In what has come to be known as the Pygmalion Study, two researchers told teachers at a California elementary school that a certain number of their students could be expected to learn significantly more during the school year than their classmates. In fact, the “fast learners” were chosen at random; no evidence supported their ability to learn more than other children. At the end of the year, testing established that first and second graders in the “fast learner” group had learning gains that were greater than their classmates by a statistically significant amount. The teachers had unconsciously behaved in ways that facilitated learning in the group of students they were told would be successful (2).

    The weight-loss client is similarly sensitive to, and dependent upon, the fitness professional’s confidence that the client can reach his goals. Take opportunities to show the client that you expect success for him through your words and actions. Anticipate barriers to weight loss, or plateaus in success, so that you can communicate your belief that the client is capable of persisting through challenges. The client’s mindset is critical to successful weight loss, but the fitness professional’s mindset toward his client’s capabilities is also quite important.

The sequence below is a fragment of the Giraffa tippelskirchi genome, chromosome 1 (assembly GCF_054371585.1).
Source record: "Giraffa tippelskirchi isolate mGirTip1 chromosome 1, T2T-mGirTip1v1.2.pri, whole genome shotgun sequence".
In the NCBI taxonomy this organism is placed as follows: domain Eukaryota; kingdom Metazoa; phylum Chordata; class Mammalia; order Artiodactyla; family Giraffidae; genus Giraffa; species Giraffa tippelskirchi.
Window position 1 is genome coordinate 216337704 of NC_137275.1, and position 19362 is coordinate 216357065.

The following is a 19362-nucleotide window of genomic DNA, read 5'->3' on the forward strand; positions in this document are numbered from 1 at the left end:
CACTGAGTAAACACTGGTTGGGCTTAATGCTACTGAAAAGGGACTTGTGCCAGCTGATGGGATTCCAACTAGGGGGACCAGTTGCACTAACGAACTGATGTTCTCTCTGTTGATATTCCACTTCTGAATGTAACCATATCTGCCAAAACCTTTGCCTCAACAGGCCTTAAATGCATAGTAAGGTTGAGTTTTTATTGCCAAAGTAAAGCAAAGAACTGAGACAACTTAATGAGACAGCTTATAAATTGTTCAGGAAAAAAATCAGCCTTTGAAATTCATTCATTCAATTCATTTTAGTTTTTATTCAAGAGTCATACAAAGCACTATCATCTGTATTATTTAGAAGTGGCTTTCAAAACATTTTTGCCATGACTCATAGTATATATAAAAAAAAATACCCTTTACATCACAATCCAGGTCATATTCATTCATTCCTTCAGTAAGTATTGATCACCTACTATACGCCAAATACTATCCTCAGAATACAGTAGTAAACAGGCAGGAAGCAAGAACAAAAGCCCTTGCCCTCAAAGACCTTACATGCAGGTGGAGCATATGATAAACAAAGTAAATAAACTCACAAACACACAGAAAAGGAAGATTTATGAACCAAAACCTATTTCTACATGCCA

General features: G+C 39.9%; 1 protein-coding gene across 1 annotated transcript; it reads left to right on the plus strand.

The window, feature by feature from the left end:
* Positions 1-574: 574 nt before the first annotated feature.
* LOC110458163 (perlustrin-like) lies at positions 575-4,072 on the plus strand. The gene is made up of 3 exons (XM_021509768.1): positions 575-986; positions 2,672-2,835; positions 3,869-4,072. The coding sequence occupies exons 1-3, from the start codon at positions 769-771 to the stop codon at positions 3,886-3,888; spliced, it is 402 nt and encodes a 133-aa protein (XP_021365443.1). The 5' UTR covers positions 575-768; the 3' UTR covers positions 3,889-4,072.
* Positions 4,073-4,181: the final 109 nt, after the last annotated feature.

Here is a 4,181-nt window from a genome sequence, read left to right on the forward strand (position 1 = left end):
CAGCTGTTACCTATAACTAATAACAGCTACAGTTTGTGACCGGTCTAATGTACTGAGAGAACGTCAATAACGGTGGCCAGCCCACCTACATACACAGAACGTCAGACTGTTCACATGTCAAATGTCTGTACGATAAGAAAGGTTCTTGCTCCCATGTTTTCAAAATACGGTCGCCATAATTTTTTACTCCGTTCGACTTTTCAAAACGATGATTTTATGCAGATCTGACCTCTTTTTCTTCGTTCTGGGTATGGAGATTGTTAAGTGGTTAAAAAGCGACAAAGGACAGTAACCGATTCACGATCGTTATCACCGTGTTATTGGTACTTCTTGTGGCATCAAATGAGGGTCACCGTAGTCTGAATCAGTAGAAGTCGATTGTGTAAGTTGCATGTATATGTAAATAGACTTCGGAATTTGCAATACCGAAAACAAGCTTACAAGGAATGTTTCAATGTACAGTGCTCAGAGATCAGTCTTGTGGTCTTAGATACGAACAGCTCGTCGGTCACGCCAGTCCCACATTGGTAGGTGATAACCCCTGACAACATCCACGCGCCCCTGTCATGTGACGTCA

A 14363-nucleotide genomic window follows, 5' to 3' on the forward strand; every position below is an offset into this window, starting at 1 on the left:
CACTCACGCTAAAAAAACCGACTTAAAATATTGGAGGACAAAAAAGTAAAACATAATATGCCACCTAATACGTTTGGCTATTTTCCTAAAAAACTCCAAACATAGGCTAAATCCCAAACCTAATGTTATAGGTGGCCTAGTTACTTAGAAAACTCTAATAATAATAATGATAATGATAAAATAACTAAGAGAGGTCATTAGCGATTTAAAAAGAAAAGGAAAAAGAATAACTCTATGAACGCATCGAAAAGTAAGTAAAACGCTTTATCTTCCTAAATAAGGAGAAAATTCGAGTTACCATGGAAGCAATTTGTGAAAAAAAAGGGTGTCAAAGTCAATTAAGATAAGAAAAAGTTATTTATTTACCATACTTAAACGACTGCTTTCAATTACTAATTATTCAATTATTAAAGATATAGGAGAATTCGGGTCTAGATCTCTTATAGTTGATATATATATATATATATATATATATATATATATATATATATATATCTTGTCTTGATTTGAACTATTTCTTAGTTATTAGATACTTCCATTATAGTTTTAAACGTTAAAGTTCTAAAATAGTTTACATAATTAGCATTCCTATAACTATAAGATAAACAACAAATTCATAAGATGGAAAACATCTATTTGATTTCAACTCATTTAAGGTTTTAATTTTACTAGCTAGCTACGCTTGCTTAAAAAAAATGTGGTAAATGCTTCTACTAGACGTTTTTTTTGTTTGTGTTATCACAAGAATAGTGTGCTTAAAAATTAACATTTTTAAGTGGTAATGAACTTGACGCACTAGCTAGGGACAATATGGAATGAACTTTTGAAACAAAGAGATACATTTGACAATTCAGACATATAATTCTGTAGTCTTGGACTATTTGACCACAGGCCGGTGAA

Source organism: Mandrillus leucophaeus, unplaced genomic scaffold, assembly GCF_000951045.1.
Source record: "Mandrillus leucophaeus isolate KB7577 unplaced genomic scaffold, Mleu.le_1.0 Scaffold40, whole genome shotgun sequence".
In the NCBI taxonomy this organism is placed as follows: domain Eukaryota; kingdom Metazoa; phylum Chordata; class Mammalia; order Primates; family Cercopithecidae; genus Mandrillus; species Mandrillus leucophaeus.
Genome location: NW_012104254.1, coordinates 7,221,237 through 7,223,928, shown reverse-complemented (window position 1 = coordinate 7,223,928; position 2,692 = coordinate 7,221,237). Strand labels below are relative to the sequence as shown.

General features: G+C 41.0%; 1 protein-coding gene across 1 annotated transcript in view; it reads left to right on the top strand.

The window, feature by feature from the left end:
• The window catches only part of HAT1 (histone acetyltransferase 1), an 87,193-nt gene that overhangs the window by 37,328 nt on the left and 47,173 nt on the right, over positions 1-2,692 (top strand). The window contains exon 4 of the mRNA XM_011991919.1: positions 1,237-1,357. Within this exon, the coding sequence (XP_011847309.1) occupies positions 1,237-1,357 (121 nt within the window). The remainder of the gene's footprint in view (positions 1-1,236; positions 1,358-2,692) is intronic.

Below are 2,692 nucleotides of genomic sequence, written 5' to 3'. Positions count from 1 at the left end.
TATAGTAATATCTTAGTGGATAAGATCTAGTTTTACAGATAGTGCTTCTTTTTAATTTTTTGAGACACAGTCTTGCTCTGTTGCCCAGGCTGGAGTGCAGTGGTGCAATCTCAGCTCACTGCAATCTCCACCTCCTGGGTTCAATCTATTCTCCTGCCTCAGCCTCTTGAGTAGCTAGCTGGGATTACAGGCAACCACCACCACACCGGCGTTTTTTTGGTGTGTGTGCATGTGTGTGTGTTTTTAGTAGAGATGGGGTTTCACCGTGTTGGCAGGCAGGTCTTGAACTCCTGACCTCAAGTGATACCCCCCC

The client’s mindset is critical to successful weight loss, but the fitness professional’s mindset toward his client’s capabilities is also quite important.Educate Based upon Facts
    A patient in our center recently reported that her doctor told her whey protein causes liver damage and that she should stop taking the supplement. I was startled, as I was aware of literature suggesting that whey protein might have benefits for people with liver damage. But I resisted telling the patient that she had bad information. A quick internet check turned up a single report of a young weightlifter that developed painless jaundice while taking creatine and whey protein (3), as well as more numerous suggestions—including one from the Mayo Clinic—that use of whey protein might be beneficial to the liver (1). There was some basis for what the patient had been told, but the full story contained a great deal more context.